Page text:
Two top of the south iwi will end decades of negotiations with the Crown by signing historic Treaty of Waitangi settlements before Christmas.
Te Atiawa and Ngati Koata are scheduled to sign their deeds of settlement with the Crown on December 21.
Ngati Koata will sign its settlement at Nelson's Whakatu Marae in the morning. It expects to host 300 guests for the occasion.
Te Atiawa Manawhenua Ki Te Tau Ihu will follow. It plans to hold its signing at Picton's Waikawa Marae that afternoon.
The two settlements have been valued at $11.7 million each.
Porirua-based Ngati Toa Rangitira, which also has connections to the top of the south, signed its deed of settlement on Friday.
The settlements will contain a Crown apology acknowledging the breaches against the iwi, and will provide cultural and commercial redress.
The path to the signings was cleared last month after Wakatu Incorporation came to an agreement with the Crown that it would pursue its Wai 56 claim without stalling top of the south Treaty settlement negotiations.
Each iwi will receive cash and property. As part of the cultural redress, several placenames will be changed. For example, Queen Charlotte Sound will be altered to Queen Charlotte Sound/Totaranui.
It could be another year until the iwi receive their financial compensation, as each settlement has to be passed as an act of Parliament.
A spokesman for Treaty Negotiations Minister Chris Finlayson said the Crown wanted to progress the legislation for Ngati Toa, the three Kurahaupo iwi, and the Tainui Taranaki iwi together once the deeds were signed, which should be early next year.
He said the timing for the legislation's passage through Parliament depended on several factors.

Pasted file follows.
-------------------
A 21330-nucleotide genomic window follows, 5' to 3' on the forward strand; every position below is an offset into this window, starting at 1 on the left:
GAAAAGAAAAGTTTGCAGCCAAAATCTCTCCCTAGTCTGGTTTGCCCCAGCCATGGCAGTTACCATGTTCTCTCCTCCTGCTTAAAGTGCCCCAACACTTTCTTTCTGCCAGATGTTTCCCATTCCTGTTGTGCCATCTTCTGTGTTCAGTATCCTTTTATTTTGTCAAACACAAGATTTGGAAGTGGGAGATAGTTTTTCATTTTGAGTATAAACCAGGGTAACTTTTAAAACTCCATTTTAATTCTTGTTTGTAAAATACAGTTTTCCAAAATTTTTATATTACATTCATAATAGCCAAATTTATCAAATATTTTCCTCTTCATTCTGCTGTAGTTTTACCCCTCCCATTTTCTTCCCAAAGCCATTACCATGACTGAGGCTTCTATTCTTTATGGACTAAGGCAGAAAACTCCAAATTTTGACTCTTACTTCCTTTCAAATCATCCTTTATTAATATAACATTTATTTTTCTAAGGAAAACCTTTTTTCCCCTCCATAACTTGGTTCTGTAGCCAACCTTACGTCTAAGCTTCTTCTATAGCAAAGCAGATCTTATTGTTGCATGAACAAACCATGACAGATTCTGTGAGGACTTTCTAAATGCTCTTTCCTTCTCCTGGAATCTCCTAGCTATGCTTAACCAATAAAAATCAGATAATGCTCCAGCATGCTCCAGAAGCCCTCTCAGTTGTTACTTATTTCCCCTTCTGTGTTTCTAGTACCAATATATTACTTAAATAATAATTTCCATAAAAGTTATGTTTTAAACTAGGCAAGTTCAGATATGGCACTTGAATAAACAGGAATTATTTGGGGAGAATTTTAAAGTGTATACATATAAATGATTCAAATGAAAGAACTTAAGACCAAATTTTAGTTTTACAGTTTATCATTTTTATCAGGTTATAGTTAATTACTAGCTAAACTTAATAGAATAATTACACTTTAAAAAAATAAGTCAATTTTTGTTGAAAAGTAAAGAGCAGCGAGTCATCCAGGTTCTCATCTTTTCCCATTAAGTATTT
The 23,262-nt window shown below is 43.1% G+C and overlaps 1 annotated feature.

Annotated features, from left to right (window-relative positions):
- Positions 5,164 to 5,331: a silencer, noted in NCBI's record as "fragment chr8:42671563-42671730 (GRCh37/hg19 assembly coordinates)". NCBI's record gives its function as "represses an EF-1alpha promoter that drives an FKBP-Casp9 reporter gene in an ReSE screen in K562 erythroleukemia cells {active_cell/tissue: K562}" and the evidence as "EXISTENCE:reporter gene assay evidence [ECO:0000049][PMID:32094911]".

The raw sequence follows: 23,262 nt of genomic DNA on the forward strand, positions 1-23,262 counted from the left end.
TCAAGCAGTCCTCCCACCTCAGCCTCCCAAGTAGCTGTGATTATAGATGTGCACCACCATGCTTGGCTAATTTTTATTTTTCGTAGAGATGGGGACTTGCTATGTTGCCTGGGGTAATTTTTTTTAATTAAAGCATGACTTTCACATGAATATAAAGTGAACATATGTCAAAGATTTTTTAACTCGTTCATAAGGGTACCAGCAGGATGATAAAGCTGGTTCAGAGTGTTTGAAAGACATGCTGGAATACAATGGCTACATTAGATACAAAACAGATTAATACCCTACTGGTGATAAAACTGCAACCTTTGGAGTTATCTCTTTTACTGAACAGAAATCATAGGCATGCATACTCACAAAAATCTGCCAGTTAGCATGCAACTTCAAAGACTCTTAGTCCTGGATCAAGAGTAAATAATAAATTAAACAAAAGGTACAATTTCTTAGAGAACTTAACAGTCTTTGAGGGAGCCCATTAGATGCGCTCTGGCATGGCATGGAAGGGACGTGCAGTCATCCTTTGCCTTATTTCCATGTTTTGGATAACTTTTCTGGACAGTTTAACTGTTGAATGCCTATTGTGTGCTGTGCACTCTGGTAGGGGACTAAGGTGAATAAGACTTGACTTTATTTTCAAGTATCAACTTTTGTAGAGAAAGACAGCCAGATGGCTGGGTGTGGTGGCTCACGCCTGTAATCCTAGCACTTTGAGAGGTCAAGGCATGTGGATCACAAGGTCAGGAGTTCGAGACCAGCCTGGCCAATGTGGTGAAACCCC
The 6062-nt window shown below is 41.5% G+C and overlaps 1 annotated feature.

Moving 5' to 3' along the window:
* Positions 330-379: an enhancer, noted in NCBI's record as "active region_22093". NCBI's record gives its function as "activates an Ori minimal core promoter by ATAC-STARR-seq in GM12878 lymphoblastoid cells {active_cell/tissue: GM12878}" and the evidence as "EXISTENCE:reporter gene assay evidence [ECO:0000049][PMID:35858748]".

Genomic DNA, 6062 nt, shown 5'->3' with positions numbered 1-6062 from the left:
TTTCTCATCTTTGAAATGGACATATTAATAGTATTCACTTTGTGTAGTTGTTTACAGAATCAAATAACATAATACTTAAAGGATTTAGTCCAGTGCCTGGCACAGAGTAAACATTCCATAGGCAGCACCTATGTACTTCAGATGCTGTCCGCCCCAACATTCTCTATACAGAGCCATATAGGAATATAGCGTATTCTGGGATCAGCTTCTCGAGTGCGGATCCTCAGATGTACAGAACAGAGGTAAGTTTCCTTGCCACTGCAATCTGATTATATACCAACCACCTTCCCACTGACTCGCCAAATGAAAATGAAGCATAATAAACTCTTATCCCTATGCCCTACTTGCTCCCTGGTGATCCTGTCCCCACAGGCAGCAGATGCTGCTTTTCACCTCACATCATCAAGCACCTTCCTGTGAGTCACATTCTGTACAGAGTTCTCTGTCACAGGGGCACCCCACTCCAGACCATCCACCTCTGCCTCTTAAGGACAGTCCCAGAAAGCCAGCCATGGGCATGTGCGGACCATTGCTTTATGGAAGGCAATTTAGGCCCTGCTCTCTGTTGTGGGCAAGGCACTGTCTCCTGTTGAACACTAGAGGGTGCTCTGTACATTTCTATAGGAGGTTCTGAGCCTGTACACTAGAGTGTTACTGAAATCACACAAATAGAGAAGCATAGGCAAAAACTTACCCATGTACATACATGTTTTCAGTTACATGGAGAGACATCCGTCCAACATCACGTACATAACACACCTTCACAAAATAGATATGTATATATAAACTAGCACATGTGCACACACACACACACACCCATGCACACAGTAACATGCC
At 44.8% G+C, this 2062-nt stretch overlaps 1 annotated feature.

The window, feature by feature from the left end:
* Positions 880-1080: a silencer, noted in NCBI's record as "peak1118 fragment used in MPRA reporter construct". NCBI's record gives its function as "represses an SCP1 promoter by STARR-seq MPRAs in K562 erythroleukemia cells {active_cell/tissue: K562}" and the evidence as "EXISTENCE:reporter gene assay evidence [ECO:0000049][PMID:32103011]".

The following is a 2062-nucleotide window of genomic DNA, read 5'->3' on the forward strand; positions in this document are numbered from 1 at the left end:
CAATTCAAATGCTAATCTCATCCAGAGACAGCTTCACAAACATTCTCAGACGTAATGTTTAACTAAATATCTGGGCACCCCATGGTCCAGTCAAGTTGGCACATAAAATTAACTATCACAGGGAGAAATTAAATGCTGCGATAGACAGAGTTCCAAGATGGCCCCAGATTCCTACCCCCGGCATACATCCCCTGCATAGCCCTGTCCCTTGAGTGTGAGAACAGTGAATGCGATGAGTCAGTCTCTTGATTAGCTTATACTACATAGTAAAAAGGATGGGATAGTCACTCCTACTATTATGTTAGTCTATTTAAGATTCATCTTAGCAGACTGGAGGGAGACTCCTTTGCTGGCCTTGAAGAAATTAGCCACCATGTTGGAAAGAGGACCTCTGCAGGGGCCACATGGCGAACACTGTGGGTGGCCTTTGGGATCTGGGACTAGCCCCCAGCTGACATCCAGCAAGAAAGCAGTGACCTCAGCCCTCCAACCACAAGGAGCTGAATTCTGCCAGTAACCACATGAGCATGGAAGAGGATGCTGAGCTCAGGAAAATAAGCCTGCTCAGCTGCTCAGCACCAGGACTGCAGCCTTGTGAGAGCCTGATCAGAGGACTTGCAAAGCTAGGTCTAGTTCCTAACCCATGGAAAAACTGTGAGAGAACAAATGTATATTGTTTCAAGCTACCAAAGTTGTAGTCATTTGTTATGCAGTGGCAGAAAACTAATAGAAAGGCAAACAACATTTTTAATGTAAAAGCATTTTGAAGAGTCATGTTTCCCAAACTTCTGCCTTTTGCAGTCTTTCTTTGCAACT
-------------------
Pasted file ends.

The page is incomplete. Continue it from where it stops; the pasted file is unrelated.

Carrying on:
Ngati Koata general manager Frans van Boekhout said that realistically, it would be early 2014 before the assets were handed back to all top of the south iwi.
Mr van Boekhout said Ngati Koata had purchased some Crown forests and had been given the right to purchase other properties.
Ngati Koata trustee Roma Hippolite said the signing would be a "significant" and happy day, and would represent a milestone of recognition for past injustices.
He said it had taken a long time to have a tribunal find that injustices against it did take place.
He said the iwi had been told that it was a full and final settlement and that the Crown could not afford to give the iwi any more.
However, he said, the Crown had bailed out private investors like South Canterbury Finance since starting negotiations with the iwi.
"We are accepting it and getting on with life, but we will remind both the government of the day and anyone in New Zealand society, if they think this is fair when the Government can bail out any number of companies any time they want to, then we've got a sorry view of what's fair in our country."
He said few of the original claimants were still alive, but the descendants of the trustees who signed the claim form were alive.
Mr Hippolite said that if it had not been for Wakatu Incorporation pursuing the Wai 56 claim, the iwi could have signed a settlement halfway through last year.
The settlements would be a useful injection into the top of the south's economy, he said.
"It will be good for everybody."
- © Fairfax NZ News
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